Making Twizzlers Green
By Scott Barsotti
Working with the Hershey Company, Heinz College students found ways to optimize energy efficiency in the production process of their iconic licorice.
If one of your top products is known for its bright red color, you need to think creatively about how to make it green.
Twizzlers—especially in the original strawberry flavor with their signature twist—have been one of the Hershey Company’s most beloved candies for decades. They come in many flavors and varieties, they’re vegan-friendly, and let’s be honest, you haven’t truly lived until you’ve used a Twizzler as a straw. (If you haven’t, stop reading this right now and go fix that. We’ll be here when you get back.)
All the cool kids are doing it.
But to make Twizzlers, you need a fair amount of electricity—in particular, to give them that famous twist. (Fun fact: that part is called “extrusion”).
Hershey tapped a group of Heinz College students from the Master of Information Systems Management (MISM) program to analyze the Twizzlers manufacturing process with an eye on energy efficiency as part of Hershey’s broader environmental goals. The students found several ways for Hershey to reduce electricity use without sacrificing product quality.
"The goal of the project was to target a 10 percent improvement in energy efficiency at Hershey’s Lancaster confectionary plant. The project explored opportunities to refine or transform production and maintenance processes,” said Louis Melocchi, who served as the team’s faculty advisor.
Twizzlers production spans five main phases: cooking, cooling, extrusion, drying, and packaging. And among those five major steps, extrusion stood out not because it has the oddest name, but because the team determined it was one of the most energy-intensive parts of making a pack of Twizzlers. The cooking and drying phases also make up a significant percentage of total energy use, but the students saw extrusion as the greatest opportunity to reduce energy consumption.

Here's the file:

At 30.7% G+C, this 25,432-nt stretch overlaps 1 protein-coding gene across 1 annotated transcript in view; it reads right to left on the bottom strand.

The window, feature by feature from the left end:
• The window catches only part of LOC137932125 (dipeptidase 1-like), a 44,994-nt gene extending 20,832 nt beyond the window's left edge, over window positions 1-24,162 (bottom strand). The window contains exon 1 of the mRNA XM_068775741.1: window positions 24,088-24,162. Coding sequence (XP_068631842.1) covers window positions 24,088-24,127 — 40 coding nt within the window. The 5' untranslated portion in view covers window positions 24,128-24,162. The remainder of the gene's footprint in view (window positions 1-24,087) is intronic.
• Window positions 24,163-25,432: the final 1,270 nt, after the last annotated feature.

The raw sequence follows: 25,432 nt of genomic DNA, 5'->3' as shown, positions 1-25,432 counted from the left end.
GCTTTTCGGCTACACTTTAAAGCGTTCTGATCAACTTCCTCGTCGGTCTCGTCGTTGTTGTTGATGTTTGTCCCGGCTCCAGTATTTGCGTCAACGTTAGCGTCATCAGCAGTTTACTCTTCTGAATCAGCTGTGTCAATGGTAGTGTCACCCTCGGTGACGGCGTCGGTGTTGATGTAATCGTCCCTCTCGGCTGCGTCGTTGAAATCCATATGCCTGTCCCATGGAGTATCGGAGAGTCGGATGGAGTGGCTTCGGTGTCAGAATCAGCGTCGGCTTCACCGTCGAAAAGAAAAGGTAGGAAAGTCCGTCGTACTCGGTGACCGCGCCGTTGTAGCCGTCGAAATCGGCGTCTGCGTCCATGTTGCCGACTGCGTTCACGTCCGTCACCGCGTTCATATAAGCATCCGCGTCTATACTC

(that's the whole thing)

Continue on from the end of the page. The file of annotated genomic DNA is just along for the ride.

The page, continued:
The student team took data from sensors and other sources collected at Hershey’s Lancaster facility and used predictive analytics to identify variables that affected electricity consumption at the plant. Once those variables were determined, the students came up with 14 distinct recommendations that Hershey could consider. Some of these could be implemented quickly for relatively low cost, such as optimizing warm-up times for temperature-sensitive processes, and investigating ways to recycle energy from steam and other gases; others involved longer-term investments like transitioning to renewable energy sources or generating energy on-site.
“Our team offered practical ways for Hershey to implement energy-saving procedures,” said Melocchi. “The project recommendations could also have broader appeal to other manufacturers who are searching for ways to not only be smarter in their operations, but also to address the increasing environmental, social, and governance demands we are seeing from regulators, shareholders, and consumers today.”
For Heinz College students, capstone projects provide a priceless opportunity to learn by doing, taking a hands-on approach to an actual business issue. That type of applied experience stands in stark contrast to the typical grad school experience of writing a thesis paper—capstone projects allow students to have a real impact on a real company before they graduate. It doesn’t get much better than that.
Except, of course, when candy is involved.
“We were surprised at how many varieties of Twizzlers there actually are. During one session, we sampled most of them and had a lot of fun eating our way through class,” said Melocchi. “Our students enjoyed the sugar rush, and the opportunity to make a difference for one of our valued partners."
This capstone project was completed by Siena Duplan, Meghna Jani, JinJing Luo, Yushi Yao, and Jianfu Zhang.